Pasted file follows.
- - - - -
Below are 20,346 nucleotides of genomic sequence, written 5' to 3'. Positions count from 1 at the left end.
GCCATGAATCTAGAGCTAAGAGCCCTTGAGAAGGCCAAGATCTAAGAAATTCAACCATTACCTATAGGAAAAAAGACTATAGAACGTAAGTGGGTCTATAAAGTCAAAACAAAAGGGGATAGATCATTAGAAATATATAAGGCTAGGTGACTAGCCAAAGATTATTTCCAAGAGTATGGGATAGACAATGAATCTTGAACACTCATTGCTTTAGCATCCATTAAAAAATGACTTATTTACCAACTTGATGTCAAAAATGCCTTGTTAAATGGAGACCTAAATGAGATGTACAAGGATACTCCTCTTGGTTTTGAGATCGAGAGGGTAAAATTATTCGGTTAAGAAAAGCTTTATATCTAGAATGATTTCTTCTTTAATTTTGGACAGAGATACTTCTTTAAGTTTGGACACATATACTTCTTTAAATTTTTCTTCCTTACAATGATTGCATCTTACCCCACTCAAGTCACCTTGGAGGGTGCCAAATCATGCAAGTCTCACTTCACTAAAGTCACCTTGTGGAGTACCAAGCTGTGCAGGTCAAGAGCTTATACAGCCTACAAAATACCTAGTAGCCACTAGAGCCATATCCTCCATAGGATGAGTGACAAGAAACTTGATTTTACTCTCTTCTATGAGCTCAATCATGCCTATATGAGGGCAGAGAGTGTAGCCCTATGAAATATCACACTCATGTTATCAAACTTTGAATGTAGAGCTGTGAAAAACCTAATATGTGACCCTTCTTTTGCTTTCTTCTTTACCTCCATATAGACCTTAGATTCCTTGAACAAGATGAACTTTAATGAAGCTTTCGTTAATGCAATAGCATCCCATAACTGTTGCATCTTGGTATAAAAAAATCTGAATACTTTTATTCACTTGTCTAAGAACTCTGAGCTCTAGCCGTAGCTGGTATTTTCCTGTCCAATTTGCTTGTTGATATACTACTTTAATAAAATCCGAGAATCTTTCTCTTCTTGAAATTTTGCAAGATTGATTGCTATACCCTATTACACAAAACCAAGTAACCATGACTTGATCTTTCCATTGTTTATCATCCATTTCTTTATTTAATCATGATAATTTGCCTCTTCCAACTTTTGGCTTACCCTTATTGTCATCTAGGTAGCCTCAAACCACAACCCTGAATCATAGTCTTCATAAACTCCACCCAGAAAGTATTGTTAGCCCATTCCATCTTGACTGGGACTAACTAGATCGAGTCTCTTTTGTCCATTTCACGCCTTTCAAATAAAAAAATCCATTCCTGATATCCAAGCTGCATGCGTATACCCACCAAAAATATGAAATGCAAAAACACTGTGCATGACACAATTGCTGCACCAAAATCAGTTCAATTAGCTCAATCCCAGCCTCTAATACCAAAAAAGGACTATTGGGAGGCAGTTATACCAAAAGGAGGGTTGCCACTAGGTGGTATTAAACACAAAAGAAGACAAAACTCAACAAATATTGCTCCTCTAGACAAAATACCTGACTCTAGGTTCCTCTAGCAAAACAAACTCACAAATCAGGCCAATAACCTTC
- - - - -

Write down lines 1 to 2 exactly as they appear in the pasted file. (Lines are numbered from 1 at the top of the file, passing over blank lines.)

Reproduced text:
Below are 20,346 nucleotides of genomic sequence, written 5' to 3'. Positions count from 1 at the left end.
GCCATGAATCTAGAGCTAAGAGCCCTTGAGAAGGCCAAGATCTAAGAAATTCAACCATTACCTATAGGAAAAAAGACTATAGAACGTAAGTGGGTCTATAAAGTCAAAACAAAAGGGGATAGATCATTAGAAATATATAAGGCTAGGTGACTAGCCAAAGATTATTTCCAAGAGTATGGGATAGACAATGAATCTTGAACACTCATTGCTTTAGCATCCATTAAAAAATGACTTATTTACCAACTTGATGTCAAAAATGCCTTGTTAAATGGAGACCTAAATGAGATGTACAAGGATACTCCTCTTGGTTTTGAGATCGAGAGGGTAAAATTATTCGGTTAAGAAAAGCTTTATATCTAGAATGATTTCTTCTTTAATTTTGGACAGAGATACTTCTTTAAGTTTGGACACATATACTTCTTTAAATTTTTCTTCCTTACAATGATTGCATCTTACCCCACTCAAGTCACCTTGGAGGGTGCCAAATCATGCAAGTCTCACTTCACTAAAGTCACCTTGTGGAGTACCAAGCTGTGCAGGTCAAGAGCTTATACAGCCTACAAAATACCTAGTAGCCACTAGAGCCATATCCTCCATAGGATGAGTGACAAGAAACTTGATTTTACTCTCTTCTATGAGCTCAATCATGCCTATATGAGGGCAGAGAGTGTAGCCCTATGAAATATCACACTCATGTTATCAAACTTTGAATGTAGAGCTGTGAAAAACCTAATATGTGACCCTTCTTTTGCTTTCTTCTTTACCTCCATATAGACCTTAGATTCCTTGAACAAGATGAACTTTAATGAAGCTTTCGTTAATGCAATAGCATCCCATAACTGTTGCATCTTGGTATAAAAAAATCTGAATACTTTTATTCACTTGTCTAAGAACTCTGAGCTCTAGCCGTAGCTGGTATTTTCCTGTCCAATTTGCTTGTTGATATACTACTTTAATAAAATCCGAGAATCTTTCTCTTCTTGAAATTTTGCAAGATTGATTGCTATACCCTATTACACAAAACCAAGTAACCATGACTTGATCTTTCCATTGTTTATCATCCATTTCTTTATTTAATCATGATAATTTGCCTCTTCCAACTTTTGGCTTACCCTTATTGTCATCTAGGTAGCCTCAAACCACAACCCTGAATCATAGTCTTCATAAACTCCACCCAGAAAGTATTGTTAGCCCATTCCATCTTGACTGGGACTAACTAGATCGAGTCTCTTTTGTCCATTTCACGCCTTTCAAATAAAAAAATCCATTCCTGATATCCAAGCTGCATGCGTATACCCACCAAAAATATGAAATGCAAAAACACTGTGCATGACACAATTGCTGCACCAAAATCAGTTCAATTAGCTCAATCCCAGCCTCTAATACCAAAAAAGGACTATTGGGAGGCAGTTATACCAAAAGGAGGGTTGCCACTAGGTGGTATTAAACACAAAAGAAGACAAAACTCAACAAATATTGCTCCTCTAGACAAAATACCTGACTCTAGGTTCCTCTAGCAAAACAAACTCACAAATCAGGCCAATAACCTTC